Claret gets to London the old fashioned way – by boat
What better way to end the London International Wine Fair then on a boat on the Thames, sipping claret (how the English used to and sometimes still do, refer to red Bordeaux) at the foot of Tower Bridge. Tony Laithwaite of Laithwaites thought that was as good a way as any and so we stepped onto a water taxi at Canary Wharf for the short trip up the Thames to Butler’s Wharf where Tony was waiting with the 2009 La Voyage du Chai au Quai.
The Irene, a restored 121 ft wooden sailing freighter had set out 11 days before from the quayside in Bordeaux with their cargo of 9000 bottles of specially made, limited edition claret, the way it was done for over 600 years until the advent of railroads when it became cheaper to send the wine by train. Tony wanted to recreate the voyage, complete with a 100 foot sailing ketch, her hold full to the brim with claret. Tony joined the boat in Guernsey for the final leg of the trip,but Le Chai winemaker, Mark Hoddy was on the entire trip and tweeted/blogged daily. You can find their exploits here .
The arrival of The Irene was not only to bring claret to London the old fashioned way but also raise awareness and funds for the Macmillan Cancer Support charity. There was an fine wine auction that evening at the Arches and Laithwaites hopes to raise £10,000 from the event.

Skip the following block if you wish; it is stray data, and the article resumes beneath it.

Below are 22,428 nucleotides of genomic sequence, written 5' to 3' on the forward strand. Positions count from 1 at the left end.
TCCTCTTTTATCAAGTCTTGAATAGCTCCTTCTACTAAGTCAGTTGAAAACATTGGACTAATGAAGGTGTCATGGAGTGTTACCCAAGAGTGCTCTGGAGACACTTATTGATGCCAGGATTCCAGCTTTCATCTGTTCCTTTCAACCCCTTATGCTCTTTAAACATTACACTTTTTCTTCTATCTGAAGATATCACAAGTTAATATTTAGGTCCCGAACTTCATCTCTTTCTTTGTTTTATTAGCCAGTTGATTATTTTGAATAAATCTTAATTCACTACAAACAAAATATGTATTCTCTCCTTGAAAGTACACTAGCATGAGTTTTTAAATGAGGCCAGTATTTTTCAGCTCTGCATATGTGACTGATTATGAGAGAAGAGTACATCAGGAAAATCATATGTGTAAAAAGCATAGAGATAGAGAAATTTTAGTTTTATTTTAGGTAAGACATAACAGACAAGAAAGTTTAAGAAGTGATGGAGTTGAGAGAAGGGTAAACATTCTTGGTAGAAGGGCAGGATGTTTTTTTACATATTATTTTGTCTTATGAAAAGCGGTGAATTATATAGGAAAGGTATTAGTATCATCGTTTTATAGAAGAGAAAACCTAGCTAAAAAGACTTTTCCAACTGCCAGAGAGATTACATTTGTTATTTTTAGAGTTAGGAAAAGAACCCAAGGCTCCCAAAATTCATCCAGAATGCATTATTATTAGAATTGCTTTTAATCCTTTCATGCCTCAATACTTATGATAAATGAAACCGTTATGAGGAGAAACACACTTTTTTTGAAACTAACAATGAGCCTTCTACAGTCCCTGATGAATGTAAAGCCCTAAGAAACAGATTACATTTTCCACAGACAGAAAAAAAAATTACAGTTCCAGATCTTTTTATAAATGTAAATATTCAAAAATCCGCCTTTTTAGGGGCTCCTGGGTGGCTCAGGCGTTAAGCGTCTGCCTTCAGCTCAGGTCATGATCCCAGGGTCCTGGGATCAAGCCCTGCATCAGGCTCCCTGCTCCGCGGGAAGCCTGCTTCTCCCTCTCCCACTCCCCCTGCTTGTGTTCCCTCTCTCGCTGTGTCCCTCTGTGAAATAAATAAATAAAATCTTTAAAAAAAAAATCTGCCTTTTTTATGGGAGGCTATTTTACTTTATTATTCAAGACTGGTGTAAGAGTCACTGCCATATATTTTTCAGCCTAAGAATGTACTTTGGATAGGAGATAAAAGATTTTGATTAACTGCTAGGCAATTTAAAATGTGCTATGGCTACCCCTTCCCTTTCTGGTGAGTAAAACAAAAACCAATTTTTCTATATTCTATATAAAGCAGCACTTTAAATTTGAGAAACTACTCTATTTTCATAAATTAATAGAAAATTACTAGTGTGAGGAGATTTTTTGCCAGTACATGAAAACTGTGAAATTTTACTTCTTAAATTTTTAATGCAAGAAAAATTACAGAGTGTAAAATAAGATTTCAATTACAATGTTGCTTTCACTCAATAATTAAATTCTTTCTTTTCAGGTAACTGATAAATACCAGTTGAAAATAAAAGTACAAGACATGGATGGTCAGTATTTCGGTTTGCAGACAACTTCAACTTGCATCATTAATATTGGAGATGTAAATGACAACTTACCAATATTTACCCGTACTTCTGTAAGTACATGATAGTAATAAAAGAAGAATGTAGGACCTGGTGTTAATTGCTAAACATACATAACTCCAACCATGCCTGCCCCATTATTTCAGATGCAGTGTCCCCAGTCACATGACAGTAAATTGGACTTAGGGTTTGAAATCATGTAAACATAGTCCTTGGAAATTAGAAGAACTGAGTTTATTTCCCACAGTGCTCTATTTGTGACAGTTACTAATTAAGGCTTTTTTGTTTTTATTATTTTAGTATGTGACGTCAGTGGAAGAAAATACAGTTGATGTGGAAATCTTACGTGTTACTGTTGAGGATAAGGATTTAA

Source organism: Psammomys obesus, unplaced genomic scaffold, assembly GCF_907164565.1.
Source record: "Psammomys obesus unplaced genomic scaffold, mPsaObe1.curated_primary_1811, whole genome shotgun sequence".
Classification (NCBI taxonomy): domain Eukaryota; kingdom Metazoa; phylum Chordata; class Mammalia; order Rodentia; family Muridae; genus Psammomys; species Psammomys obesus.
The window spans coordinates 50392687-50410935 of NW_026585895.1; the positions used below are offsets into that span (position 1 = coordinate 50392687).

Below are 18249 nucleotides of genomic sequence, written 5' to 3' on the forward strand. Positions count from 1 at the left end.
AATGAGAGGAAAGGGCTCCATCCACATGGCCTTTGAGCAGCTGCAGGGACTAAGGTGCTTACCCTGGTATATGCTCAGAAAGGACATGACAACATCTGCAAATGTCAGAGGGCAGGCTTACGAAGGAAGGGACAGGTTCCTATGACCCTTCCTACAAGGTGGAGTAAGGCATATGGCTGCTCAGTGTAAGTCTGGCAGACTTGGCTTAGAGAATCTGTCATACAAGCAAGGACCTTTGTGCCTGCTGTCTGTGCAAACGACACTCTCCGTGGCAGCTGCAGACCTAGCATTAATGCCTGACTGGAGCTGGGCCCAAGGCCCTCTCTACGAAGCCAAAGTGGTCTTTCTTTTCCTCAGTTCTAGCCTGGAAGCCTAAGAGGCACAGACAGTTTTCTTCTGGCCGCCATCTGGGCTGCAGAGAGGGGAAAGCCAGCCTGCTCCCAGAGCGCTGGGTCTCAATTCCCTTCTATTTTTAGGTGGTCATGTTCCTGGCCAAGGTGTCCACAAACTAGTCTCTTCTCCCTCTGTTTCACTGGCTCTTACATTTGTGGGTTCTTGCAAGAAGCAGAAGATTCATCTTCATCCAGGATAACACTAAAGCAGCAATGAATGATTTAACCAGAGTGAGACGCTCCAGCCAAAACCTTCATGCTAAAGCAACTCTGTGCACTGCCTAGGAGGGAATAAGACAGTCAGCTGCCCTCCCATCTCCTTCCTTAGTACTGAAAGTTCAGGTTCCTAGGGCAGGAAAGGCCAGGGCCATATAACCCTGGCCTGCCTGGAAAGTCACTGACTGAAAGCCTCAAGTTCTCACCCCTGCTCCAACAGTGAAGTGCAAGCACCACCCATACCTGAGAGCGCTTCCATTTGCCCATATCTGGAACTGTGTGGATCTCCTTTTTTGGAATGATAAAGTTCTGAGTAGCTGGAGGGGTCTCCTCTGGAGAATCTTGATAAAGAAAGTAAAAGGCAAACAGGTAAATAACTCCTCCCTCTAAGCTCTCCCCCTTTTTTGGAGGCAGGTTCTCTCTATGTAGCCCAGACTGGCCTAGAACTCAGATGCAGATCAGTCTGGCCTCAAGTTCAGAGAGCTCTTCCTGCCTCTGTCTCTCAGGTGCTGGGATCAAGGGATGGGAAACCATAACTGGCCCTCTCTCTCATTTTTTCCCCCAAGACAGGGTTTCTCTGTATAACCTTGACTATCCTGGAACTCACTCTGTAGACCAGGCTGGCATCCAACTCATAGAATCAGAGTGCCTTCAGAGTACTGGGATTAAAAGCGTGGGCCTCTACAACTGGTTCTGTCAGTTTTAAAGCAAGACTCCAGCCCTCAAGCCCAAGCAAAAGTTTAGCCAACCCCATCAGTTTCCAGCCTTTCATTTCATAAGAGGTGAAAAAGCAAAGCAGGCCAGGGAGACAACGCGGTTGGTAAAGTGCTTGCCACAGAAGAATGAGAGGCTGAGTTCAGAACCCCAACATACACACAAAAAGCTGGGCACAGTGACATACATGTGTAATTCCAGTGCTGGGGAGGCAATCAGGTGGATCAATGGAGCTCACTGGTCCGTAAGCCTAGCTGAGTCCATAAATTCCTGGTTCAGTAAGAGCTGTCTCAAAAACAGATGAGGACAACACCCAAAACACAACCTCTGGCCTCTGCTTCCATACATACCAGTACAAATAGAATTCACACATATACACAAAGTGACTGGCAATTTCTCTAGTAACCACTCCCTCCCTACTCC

The wine is a modern claret, not too heavy on the tannins with good fruit, primarily plums and blackberries, fresh on the palate with well integrated oak notes but beware, the wine is unfined and minimally filtered so it’s probably best to decant before drinking. It comes from one of the lesser known appellations, the Castillon Cotes de Bordeaux AOC which makes it exceptional value. It also hails from the chateau where Tony got his start in the wine trade as a student washing bottles. A good wine to have with Sunday roast, there were only 833 cases made so snap one up from Laithwaites before they’re all gone.